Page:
The study, led by researchers from the University of York in the UK, suggests that facial recognition abilities equip humans to process thousands of faces that they encounter in the modern world -- from their smartphones to social interactions.
"The ability to distinguish different individuals is clearly important--it allows you to keep track of people's behaviour over time, and to modify your own behaviour accordingly," he added.
For the study, published in the journal Proceedings of The Royal Society B, the team developed a laboratory technique based on a theory called recognition and recall.
They then did the same for famous faces, such as actors, politicians, and other public figures.
The participants found it easy to come up with lots of faces at first, but harder to think of new ones by the end of the hour.
The participants were also shown thousands of photographs of famous people and asked which ones they recognised. The researchers required participants to recognise two different photos of each person to ensure consistency.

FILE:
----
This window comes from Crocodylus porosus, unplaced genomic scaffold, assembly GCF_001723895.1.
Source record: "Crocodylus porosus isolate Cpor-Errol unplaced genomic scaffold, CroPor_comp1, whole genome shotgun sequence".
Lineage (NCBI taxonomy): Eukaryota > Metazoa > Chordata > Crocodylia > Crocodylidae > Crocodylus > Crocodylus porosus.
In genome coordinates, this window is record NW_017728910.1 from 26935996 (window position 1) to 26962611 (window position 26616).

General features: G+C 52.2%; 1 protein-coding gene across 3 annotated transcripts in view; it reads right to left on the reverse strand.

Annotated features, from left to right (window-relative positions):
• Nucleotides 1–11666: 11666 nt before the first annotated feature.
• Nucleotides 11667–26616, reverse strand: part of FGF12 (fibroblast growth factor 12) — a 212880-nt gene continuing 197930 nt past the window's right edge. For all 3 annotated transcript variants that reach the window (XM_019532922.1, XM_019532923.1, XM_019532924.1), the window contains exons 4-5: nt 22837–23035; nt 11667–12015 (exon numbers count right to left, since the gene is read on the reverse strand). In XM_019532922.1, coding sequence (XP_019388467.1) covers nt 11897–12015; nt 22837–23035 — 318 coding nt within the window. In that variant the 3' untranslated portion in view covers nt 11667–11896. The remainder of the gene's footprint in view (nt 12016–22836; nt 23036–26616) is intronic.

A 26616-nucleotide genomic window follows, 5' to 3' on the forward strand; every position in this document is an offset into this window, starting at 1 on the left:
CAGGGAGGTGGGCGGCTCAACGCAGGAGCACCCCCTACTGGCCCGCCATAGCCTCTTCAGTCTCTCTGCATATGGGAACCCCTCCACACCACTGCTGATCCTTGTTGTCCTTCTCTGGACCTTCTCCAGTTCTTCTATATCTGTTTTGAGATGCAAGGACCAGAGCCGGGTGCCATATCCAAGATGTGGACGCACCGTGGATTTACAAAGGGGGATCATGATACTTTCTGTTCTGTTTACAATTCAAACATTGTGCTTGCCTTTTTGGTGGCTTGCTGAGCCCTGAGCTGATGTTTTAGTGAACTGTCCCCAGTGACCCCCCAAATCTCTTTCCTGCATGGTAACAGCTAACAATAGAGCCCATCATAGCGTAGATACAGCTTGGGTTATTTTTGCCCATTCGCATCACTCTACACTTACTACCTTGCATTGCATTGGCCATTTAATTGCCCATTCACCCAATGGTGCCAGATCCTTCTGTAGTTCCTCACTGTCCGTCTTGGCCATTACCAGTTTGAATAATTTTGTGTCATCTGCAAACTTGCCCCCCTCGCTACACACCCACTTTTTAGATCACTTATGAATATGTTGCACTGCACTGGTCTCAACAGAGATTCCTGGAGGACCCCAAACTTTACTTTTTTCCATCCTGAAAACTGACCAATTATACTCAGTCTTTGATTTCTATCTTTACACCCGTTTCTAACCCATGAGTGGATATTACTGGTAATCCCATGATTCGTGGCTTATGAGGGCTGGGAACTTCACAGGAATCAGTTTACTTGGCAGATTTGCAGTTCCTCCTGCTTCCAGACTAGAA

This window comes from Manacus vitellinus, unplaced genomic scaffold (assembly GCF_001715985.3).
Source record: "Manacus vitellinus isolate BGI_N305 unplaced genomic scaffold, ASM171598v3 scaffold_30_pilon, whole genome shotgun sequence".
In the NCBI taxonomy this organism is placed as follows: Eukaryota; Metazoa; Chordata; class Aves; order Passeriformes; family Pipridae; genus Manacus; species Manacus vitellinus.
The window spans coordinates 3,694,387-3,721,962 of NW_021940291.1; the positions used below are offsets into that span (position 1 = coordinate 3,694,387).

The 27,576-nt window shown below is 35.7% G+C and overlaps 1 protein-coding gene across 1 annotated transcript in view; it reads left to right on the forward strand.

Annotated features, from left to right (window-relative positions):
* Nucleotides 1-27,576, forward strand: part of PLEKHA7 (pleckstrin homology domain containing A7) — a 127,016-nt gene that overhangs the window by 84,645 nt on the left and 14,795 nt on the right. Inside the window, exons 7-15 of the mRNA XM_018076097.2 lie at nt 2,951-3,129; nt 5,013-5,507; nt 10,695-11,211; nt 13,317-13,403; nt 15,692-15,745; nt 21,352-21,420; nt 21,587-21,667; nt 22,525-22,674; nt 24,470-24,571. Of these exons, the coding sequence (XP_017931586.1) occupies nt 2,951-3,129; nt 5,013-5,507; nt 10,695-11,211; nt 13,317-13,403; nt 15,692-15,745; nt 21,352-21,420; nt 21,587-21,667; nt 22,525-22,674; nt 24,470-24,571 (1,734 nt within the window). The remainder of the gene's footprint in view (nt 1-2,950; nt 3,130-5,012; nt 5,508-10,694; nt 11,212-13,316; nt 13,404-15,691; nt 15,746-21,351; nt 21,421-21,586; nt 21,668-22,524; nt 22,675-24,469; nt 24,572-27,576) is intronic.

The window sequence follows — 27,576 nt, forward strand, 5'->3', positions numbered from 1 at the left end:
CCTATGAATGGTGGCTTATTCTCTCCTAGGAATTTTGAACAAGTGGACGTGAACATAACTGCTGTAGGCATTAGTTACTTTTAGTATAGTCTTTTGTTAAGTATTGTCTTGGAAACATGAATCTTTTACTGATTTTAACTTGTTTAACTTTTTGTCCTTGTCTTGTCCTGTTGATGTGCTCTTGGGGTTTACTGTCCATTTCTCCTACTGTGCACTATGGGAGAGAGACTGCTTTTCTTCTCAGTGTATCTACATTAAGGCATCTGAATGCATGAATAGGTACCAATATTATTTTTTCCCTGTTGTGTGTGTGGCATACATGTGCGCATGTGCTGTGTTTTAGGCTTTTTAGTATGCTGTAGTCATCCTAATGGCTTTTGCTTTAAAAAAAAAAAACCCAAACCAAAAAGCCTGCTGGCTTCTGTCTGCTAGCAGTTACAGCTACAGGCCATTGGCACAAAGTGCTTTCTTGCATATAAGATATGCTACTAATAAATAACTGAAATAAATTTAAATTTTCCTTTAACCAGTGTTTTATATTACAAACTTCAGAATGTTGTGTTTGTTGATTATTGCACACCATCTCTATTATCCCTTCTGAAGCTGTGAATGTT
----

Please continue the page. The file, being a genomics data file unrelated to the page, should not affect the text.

The results showed that the participants knew between 1,000 and 10,000 faces.
"The range could be explained by some people having a natural aptitude for remembering faces. There are differences in how much attention people pay to faces, and how efficiently they process the information," Jenkins said.
Moreover, the researchers noted that age can also play a role, and it would be interesting to see whether there is a peak age for the number of faces we know.
(With inputs from agencies.)